by Phillip B. Burum, DR Horton,
President, Building Industry Association (BIA) Baldy View Chapter
If you are a participant in the modern economy, you are part of the environmental movement. When the fifteen-year-old toaster browns it’s last piece of bread or that 20-year-old washing machine spins its last load, the American consumer replaces it with a new one. The replacement uses less water and less electricity and is, by nearly every measurable standard, a much more environmentally friendly version. Thus, the average consumer living his or her daily life without specific thought or deliberate action is doing a part to preserve and protect the environment.
Experts disagree on what steps should be taken to expedite this movement towards ‘green living’ but no one can disagree on the impressive strides made over the past few decades regarding production and consumption of more environmentally-friendly goods and services.
When asked to identify an environmental achievement in modern America, most will cite the prominence of the electric car or even low flow shower heads as obvious improvements to the way we consume our resources and interact with our environment. It always disappoints me that developers and homebuilders are not mentioned in that conversation.
New homes built in California today are nearly fifty percent more energy efficient than homes built in the 90’s and a home built today will use less than half of the potable water than that of a home built less than ten years ago.
Each year, America’s Builders seek new ways to improve the efficiency of the homes you will live in tomorrow. Energy Star-rated appliances, solar energy panels, induction cooktops, and tankless water heaters are just a few of the innovations homebuilders are incorporating into the modern California home. We have come a long way from the brilliance that inspired the low flow toilet.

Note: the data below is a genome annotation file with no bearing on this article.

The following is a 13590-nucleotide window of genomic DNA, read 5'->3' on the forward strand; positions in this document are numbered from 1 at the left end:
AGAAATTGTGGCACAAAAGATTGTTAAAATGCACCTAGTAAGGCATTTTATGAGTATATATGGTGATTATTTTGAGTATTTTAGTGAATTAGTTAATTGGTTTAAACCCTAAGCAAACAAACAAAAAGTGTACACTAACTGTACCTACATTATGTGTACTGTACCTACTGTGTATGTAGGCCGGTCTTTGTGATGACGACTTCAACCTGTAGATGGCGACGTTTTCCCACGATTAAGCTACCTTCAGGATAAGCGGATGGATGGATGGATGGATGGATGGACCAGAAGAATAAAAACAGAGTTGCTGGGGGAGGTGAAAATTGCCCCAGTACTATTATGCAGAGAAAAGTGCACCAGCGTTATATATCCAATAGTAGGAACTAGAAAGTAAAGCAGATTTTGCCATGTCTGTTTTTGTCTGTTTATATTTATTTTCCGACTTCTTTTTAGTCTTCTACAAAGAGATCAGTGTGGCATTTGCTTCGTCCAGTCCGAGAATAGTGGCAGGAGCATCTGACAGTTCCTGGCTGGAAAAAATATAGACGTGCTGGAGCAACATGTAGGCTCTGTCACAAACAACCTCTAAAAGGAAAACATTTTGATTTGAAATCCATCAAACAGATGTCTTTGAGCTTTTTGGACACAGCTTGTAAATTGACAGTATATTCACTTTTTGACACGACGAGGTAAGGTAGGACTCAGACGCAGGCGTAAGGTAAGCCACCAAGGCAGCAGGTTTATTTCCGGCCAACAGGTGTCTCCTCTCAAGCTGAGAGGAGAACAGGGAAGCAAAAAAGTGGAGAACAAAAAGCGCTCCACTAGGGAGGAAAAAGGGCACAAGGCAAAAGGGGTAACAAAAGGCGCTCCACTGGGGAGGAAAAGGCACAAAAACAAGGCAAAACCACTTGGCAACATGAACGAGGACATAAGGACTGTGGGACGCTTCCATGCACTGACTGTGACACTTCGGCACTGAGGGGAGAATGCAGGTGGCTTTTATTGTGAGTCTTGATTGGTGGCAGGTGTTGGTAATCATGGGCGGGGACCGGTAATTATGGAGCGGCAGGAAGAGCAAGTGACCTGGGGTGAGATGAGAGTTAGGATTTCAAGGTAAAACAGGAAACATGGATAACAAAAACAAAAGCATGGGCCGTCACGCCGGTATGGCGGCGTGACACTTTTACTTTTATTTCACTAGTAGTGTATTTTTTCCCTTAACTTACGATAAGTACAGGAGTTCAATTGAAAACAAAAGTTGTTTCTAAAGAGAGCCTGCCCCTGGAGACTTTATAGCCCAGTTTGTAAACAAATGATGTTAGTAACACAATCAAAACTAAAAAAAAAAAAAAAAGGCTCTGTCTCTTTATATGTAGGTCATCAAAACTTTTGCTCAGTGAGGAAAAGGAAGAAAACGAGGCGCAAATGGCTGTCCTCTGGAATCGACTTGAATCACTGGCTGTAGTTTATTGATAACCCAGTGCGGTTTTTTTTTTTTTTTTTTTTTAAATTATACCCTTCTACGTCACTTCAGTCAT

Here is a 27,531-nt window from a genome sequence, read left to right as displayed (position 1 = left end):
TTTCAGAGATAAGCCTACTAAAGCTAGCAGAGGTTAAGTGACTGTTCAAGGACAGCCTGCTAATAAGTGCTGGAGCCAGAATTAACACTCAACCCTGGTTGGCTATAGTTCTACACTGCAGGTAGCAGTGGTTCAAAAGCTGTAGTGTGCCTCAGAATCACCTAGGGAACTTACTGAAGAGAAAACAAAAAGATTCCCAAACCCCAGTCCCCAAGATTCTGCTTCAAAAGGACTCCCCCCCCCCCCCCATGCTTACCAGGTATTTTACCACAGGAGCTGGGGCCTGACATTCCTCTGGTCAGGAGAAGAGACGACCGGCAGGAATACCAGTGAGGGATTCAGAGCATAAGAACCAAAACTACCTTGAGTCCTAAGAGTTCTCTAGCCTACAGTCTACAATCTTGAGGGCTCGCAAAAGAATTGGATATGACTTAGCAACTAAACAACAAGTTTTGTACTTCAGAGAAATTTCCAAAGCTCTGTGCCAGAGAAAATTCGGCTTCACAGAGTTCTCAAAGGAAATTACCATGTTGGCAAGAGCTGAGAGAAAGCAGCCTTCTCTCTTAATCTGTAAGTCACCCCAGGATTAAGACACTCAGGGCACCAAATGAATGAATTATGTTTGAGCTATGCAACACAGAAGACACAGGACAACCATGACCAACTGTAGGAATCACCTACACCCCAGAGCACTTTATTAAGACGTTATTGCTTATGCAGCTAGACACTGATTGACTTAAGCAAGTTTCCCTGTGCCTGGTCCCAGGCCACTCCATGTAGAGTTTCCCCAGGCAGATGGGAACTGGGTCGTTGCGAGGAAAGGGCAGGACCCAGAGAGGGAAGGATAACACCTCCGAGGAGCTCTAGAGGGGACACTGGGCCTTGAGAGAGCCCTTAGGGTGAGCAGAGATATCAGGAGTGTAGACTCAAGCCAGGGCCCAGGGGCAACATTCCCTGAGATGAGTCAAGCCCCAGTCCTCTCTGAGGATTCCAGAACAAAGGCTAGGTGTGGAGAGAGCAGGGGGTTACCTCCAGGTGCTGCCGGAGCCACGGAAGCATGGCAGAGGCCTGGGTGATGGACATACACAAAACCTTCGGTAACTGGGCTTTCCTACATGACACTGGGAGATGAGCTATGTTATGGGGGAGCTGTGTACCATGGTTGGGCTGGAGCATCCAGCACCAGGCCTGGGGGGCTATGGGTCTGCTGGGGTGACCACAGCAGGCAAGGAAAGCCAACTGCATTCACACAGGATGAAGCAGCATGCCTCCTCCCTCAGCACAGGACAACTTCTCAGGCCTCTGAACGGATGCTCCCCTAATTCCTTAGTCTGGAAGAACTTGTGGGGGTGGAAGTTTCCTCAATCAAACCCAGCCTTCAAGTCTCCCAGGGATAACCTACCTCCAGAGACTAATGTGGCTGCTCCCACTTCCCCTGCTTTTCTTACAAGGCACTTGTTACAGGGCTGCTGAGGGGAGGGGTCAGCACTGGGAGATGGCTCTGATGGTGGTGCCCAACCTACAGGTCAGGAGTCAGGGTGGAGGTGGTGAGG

Community planning, likewise, is almost entirely driven by environmental concerns and considerations. From density planning to orientation of the lot and home in relation to the sun and wind, land planners are a key component to bringing the modern neighborhood to life. The resulting community is not only less invasive than neighborhoods of the past but, in many cases, they are a direct benefit to the environment.
Before the first shovel hits the dirt, the plan for the new community has been studied by dozens of highly trained professionals, ranging from archeologists to water quality engineers. Each of these specialized professionals are charged with the responsibility of designing a safe and environmentally friendly neighborhood.
Simple additions to the land plans like engineered ‘bio swales’ may go unnoticed by homeowners, but they play a crucial role in preserving our water supply. These Water Quality Management Plan (WQMP) features may take the form of a narrow strip of land between non-permeable surfaces or may entail a more noticeable storm water retention basin. Whatever solution is employed, the goal of a WQMP feature is to filter water on site and, in many cases, retain water on site. When space is limited, creative engineers employ the use of Porous Asphalt or other permeable materials in place of traditional concrete or asphalt. Like the goals of bio swales and retention basins, these features are designed to capture larger volumes of storm and daily water run off locally to provide immediate filtration and direct recharge of water to our underground aquafers.
‘Adaptive Reuse’ is a trendy term that started appearing in land planning conferences at the turn of the century. The concept is not new but was born from the acknowledgement that infill development is more environmentally friendly than never-ending ‘sprawl’. The intent being to keep home life, work life and play life near the existing population of home, play and work life.
Among the potentially greatest environmental benefits of adaptive reuse, however, is the elimination of older buildings and their subsequent replacement with modern construction materials and technologies. Not only are newer buildings constructed with more environmental efficiencies, they also lack the hazardous materials that were once prominent in building construction, such as lead paint or asbestos, protecting our most precious human commodity (our health).
Replacing our aging housing stock, even one structure at a time, will have a greater positive impact on our environment than most would imagine. So, the next time you hear of a new community being planned ‘In My Back Yard’, say “Yes”.
Be a YIMBY rather than a NIMBY (‘Not In My Backyard’). It is an environmentally sound and practical approach to protecting and preserving our resources.
The BIA Baldy View Chapter seeks to advance the opportunity to attain the American Dream of home ownership. For additional information on home buying or the benefits of homeownership, go to www.biabuild.com on the web.